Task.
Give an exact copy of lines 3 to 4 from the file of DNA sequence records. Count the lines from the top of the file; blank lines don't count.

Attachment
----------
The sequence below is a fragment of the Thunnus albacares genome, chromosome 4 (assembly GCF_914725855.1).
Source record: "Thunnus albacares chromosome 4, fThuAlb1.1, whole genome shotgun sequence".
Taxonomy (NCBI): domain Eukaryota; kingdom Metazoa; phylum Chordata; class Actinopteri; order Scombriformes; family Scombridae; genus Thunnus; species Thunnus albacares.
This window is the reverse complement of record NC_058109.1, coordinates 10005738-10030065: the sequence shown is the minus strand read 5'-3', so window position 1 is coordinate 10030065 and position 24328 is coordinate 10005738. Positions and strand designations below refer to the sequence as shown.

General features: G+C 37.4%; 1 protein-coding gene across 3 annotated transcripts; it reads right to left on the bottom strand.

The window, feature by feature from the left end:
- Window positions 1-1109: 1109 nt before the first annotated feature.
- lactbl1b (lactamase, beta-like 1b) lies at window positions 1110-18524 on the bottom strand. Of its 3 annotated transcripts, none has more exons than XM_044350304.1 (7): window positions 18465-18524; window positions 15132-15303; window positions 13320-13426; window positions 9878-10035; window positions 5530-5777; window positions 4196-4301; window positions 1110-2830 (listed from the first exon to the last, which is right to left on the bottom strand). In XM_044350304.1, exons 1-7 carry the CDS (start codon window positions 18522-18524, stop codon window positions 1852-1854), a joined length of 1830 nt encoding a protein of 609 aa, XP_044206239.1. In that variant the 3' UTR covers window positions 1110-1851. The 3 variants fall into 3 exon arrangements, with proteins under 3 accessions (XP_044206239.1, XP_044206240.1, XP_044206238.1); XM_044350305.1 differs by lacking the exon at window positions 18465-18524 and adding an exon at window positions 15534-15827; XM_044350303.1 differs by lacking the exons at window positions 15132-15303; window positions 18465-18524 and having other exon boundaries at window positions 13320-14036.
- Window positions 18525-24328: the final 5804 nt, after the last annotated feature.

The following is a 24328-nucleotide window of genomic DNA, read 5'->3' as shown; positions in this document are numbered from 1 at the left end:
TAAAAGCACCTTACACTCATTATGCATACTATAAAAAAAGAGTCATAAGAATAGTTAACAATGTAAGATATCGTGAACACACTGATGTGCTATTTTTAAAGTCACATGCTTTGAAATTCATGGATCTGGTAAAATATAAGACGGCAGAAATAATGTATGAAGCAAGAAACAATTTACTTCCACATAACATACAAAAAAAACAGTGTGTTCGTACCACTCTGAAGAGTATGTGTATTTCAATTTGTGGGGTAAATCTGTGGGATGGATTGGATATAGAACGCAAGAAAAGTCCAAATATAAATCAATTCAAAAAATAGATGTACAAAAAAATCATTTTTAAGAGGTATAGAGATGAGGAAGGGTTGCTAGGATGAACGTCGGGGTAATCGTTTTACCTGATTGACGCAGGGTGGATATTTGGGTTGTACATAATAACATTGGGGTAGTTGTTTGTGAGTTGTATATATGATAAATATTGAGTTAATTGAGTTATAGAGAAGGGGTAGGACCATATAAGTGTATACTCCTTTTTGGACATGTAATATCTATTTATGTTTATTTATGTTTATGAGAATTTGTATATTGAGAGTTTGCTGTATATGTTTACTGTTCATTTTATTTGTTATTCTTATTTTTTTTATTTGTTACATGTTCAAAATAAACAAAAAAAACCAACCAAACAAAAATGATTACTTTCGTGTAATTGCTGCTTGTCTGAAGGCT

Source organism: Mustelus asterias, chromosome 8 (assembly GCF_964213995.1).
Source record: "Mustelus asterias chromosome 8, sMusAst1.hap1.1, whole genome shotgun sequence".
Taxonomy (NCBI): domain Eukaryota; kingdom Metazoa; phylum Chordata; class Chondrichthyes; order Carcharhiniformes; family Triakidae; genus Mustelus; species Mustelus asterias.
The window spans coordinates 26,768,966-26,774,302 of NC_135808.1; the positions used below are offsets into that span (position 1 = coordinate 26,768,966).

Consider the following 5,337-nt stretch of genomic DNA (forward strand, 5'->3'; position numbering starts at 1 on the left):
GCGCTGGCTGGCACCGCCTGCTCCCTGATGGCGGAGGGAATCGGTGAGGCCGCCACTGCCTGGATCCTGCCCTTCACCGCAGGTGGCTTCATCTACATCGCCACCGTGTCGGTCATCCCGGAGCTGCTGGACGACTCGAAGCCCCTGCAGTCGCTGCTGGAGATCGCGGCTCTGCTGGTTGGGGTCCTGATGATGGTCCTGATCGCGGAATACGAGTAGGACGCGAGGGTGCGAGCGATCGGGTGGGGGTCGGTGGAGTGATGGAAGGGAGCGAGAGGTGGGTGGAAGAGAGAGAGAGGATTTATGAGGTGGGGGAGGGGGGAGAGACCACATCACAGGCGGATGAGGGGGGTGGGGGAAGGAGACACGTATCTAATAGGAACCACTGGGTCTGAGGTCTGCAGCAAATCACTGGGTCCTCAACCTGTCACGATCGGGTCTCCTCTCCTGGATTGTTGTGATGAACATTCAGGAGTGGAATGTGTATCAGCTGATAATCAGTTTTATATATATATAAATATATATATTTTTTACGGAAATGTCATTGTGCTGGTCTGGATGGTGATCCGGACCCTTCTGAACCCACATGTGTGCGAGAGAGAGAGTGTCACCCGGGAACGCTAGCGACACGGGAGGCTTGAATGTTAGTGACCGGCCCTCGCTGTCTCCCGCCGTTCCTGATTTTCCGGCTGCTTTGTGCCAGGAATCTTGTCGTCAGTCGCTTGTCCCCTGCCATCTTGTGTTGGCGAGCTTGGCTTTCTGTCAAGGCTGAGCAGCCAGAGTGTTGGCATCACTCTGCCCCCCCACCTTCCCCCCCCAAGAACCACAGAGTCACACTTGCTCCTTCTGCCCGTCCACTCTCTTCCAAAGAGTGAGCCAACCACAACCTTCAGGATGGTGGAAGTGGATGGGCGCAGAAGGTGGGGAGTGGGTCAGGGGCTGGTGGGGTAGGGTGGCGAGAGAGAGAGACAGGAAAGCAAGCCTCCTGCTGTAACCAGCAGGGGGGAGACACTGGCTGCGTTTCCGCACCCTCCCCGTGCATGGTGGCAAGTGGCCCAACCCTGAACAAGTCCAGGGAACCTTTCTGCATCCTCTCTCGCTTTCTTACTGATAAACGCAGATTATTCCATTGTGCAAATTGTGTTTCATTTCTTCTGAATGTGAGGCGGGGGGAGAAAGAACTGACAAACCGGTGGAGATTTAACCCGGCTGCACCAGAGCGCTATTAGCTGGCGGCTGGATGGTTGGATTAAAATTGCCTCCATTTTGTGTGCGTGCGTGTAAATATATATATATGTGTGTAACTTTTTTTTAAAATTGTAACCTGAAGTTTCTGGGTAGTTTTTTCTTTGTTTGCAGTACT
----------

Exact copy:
Taxonomy (NCBI): domain Eukaryota; kingdom Metazoa; phylum Chordata; class Actinopteri; order Scombriformes; family Scombridae; genus Thunnus; species Thunnus albacares.
This window is the reverse complement of record NC_058109.1, coordinates 10005738-10030065: the sequence shown is the minus strand read 5'-3', so window position 1 is coordinate 10030065 and position 24328 is coordinate 10005738. Positions and strand designations below refer to the sequence as shown.